When it comes to templates, only the site’s homepage is accessible through the interface. Clicking the “W” icon in the top left of the editor no longer opens the familiar templates panel, which formerly allowed users to navigate, select, and customize individual templates.

Clicking the “Browse All Templates” button carts users away from the site editor to a templates screen. It looks like a posts list and includes no instructions on how to, for example, overwrite an author archive or other theme templates. I know the system well enough to understand what is happening, but I can only imagine this would be shocking for the average user.

Users can jump to the Header and Footer areas in the site editor by clicking those in the dropdown. The editor simply focuses on those template parts without switching screens.

However, I see no way of editing specific templates from within the site editor. The result is a watered-down index template editor with global styles, the one redeeming feature.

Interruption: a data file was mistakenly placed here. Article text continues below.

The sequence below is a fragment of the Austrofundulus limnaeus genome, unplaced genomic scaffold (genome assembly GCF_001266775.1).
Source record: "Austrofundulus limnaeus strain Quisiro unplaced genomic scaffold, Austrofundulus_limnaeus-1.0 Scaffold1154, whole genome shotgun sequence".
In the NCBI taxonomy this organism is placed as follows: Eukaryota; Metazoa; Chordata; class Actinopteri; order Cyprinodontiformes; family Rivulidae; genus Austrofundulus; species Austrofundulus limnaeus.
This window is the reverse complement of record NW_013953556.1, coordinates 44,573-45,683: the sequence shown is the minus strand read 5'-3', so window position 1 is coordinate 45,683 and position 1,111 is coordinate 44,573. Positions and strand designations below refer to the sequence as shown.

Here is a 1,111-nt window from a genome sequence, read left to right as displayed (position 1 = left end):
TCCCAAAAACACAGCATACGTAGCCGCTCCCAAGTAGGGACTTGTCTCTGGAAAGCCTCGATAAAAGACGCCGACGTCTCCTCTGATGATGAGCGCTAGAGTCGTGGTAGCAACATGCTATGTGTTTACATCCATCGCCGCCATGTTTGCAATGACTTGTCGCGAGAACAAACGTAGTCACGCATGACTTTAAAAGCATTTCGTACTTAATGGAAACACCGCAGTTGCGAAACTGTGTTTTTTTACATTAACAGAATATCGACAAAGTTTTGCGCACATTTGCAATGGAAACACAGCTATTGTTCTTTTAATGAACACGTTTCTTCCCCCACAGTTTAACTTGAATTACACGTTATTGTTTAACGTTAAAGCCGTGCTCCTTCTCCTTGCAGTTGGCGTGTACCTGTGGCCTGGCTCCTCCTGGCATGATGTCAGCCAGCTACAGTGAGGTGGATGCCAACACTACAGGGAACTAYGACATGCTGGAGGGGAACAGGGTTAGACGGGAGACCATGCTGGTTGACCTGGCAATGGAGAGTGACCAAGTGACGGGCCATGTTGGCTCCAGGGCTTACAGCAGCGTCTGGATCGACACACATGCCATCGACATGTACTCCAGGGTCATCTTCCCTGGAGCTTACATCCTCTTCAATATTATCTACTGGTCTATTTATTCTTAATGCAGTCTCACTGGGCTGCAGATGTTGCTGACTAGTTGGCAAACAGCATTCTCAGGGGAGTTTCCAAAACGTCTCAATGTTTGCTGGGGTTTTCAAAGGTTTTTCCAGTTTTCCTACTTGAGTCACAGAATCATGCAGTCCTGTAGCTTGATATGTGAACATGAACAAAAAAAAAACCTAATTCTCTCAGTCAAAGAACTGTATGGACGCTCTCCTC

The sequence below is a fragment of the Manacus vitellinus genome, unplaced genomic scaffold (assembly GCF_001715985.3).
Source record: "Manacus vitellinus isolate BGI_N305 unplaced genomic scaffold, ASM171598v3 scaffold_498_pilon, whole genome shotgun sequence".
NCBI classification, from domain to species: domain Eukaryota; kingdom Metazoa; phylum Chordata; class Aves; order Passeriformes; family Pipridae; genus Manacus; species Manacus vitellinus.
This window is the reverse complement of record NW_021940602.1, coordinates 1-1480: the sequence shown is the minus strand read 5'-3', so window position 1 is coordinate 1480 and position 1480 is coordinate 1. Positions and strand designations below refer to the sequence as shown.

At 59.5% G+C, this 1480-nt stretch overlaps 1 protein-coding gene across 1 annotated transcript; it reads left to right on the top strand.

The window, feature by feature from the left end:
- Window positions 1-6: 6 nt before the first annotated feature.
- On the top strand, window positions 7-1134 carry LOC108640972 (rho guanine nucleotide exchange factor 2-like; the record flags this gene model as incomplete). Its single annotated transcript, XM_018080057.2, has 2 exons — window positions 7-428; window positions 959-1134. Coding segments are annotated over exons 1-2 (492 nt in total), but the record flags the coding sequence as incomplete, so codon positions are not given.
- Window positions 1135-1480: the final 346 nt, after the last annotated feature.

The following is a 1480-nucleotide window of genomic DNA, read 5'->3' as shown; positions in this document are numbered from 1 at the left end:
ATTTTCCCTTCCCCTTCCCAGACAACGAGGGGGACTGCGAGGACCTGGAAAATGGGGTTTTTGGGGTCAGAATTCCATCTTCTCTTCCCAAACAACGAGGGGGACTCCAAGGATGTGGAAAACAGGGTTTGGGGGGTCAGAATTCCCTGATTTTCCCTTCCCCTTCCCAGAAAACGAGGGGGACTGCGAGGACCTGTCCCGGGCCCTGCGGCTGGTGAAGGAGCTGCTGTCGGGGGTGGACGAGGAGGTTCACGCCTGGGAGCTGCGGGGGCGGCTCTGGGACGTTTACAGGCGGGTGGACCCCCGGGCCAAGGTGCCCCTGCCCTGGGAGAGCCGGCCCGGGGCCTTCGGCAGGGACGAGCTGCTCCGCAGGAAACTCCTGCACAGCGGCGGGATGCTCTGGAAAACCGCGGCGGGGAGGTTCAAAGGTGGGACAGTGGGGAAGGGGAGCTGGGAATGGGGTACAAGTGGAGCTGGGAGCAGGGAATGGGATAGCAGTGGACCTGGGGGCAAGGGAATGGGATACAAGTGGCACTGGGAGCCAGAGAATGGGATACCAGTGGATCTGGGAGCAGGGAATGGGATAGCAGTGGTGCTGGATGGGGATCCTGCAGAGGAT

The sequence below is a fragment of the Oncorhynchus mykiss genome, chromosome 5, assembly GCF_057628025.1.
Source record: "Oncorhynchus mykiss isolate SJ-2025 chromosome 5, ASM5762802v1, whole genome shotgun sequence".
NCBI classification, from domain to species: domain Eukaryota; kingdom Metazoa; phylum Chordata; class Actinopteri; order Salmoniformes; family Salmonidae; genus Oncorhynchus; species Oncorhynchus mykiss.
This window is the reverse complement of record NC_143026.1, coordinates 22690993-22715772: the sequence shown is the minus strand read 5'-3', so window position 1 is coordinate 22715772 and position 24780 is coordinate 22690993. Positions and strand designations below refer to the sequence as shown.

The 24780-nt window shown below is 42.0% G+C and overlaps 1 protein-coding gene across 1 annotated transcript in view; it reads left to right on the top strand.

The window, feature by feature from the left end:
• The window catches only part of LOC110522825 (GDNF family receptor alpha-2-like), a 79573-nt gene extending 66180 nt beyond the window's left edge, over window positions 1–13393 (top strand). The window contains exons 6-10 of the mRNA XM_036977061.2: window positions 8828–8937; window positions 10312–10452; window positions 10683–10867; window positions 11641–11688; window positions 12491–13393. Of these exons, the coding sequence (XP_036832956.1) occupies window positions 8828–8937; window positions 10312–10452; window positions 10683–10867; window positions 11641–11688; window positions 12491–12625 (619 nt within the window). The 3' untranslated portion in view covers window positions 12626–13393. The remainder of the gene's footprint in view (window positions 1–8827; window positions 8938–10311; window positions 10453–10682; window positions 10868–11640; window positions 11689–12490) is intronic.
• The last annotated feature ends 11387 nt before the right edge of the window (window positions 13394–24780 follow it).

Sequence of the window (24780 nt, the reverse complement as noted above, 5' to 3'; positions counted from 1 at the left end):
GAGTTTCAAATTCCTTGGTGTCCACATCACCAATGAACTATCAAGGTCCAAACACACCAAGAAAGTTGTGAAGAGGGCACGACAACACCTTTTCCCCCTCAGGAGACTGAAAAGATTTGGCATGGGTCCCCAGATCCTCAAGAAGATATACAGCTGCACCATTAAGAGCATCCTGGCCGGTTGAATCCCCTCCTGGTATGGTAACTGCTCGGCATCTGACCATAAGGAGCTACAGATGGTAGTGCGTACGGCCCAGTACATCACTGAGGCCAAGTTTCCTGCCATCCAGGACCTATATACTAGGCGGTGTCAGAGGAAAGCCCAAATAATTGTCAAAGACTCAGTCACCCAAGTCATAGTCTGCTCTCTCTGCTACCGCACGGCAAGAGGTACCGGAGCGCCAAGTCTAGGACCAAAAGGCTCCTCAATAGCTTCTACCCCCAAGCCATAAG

The site editor menu item has also now been moved beneath the Appearance menu in the WordPress admin. It is now simply named “Editor.” Of course, the “Theme Editor” submenu is still there.

WordPress theme file editor, showing another "Editor" in the same submenu list.
Two types of Appearance editors.

I do not expect this to be confusing to users at all…

Sarcasm aside, this is the appropriate place for the new site editor, which will only appear if a user has a block theme active. However, the two submenu names clearly conflict. Could there be a better place to move the Theme Editor? One proposal would see it dropped under Tools in the admin menu.